“It was just trial and error,” she says. “I didn’t have the money to produce 100 hoodies so someone could order them. I was just doing made-to-order and that is really exhausting. I was sewing. I was screen-printing. I was making my own labels.”
Ruiz was even making the colorful sets for her fashion shoots, which served as a precursor of sorts to her installation art. (Beyond a few art classes at Los Angeles Valley College, Ruiz never got a degree. She declares: “I sucked at school.”)
Her connection to the art world came by chance, when she began frequenting Mustache Mondays, the queer dance party/performance happenings organized by the indefatigable Ignacio “Nacho” Nava Jr. in downtown Los Angeles.
She and Nava became acquaintances, then friends. Soon, she was working the door. “I know every excuse in the book for someone not having money,” she says.
Before long, she was staging performances. It was through Nava that Ruiz met artist Rafa Esparza, with whom she would collaborate on a performance-procession through Santee Alley as part of Esparza’s solo show at the Institute of Contemporary Art, Los Angeles in 2018.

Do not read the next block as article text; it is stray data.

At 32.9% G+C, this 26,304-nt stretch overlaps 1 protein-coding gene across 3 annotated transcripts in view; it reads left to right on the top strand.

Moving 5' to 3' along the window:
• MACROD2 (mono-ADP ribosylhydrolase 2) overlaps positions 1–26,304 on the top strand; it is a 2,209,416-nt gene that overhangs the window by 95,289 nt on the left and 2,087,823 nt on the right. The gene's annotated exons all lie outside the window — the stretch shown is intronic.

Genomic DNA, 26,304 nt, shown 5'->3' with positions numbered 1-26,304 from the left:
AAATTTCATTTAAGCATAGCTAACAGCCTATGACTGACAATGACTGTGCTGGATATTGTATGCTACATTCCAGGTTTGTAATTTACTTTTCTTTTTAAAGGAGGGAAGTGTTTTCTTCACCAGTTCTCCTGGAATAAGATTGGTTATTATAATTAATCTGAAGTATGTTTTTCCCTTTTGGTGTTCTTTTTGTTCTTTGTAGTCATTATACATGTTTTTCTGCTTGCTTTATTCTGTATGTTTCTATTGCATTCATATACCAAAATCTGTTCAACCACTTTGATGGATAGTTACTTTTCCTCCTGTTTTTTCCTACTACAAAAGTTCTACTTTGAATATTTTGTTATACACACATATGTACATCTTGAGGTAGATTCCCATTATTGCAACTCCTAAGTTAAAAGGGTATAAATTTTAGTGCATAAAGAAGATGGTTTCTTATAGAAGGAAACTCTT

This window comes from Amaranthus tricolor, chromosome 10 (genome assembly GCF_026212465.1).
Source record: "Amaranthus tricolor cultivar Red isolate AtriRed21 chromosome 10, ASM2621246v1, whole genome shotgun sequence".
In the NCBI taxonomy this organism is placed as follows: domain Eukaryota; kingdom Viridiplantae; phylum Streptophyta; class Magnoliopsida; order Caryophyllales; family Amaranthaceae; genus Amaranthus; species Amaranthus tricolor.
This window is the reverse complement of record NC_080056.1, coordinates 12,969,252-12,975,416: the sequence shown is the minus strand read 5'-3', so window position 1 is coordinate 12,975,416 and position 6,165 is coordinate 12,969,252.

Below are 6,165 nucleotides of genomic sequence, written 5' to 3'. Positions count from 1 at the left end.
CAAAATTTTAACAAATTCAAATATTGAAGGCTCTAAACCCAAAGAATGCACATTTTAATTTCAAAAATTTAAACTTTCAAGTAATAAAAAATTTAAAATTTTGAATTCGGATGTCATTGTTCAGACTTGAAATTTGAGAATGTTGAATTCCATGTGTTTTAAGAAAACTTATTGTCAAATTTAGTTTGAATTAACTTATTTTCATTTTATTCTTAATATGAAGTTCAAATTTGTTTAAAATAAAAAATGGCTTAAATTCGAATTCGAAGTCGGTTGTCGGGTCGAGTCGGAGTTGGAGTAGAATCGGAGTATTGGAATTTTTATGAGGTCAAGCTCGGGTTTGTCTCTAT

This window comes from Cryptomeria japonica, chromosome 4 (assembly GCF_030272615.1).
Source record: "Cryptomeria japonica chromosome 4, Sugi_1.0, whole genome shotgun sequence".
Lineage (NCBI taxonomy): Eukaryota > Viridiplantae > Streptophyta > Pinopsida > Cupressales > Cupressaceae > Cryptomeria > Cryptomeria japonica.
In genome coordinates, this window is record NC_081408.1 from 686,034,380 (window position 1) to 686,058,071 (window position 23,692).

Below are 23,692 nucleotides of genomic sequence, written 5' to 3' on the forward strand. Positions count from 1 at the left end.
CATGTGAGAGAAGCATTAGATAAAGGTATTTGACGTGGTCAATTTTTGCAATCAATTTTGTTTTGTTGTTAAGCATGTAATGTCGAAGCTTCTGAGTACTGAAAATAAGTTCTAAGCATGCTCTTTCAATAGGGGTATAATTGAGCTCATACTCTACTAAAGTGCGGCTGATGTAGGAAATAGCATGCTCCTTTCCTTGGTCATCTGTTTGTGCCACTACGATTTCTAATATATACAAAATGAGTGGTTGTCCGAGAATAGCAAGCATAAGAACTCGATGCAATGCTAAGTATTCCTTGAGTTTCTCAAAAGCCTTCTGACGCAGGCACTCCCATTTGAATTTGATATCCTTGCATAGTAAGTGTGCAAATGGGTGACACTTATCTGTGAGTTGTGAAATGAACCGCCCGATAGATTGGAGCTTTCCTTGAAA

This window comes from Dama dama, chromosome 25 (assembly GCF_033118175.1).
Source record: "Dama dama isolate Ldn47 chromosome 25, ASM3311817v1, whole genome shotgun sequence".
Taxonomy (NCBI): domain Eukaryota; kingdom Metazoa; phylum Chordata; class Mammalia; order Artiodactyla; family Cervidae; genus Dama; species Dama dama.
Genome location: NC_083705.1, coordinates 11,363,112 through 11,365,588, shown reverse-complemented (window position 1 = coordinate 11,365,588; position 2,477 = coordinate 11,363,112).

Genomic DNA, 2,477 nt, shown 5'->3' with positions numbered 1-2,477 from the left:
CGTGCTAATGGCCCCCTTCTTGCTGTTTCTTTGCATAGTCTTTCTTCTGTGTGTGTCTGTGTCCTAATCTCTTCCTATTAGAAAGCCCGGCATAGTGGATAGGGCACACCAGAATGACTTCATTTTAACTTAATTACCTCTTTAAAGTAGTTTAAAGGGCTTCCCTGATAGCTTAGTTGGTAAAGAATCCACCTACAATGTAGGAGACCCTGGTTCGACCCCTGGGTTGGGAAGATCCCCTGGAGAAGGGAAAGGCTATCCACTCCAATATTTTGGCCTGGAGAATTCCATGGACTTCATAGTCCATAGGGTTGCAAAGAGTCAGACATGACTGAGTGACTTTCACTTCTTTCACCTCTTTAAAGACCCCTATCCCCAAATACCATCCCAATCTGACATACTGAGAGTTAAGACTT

She also connected with artist Nao Bustamante, vice dean of the art school at USC, who invited her to create a work for a performance festival in connection with PST: LA/LA. For that event, Ruiz, decked out entirely in red, wore a 50-foot-long braid of red hair that a collaborator used to toss her to the ground. Peekaboo Jenkins, a cellist friend, supplied the avant-garde soundtrack.
The USC event gave her credibility. “I credit Nacho with that,” she says, a knot of emotion in her voice. “He’s the reason I met everyone. ... He made you believe that what you were doing was important.”
Nava died of pnuemonia last year at the age of 42. Ruiz’s exhibition at VPAM bears a wall text in his honor.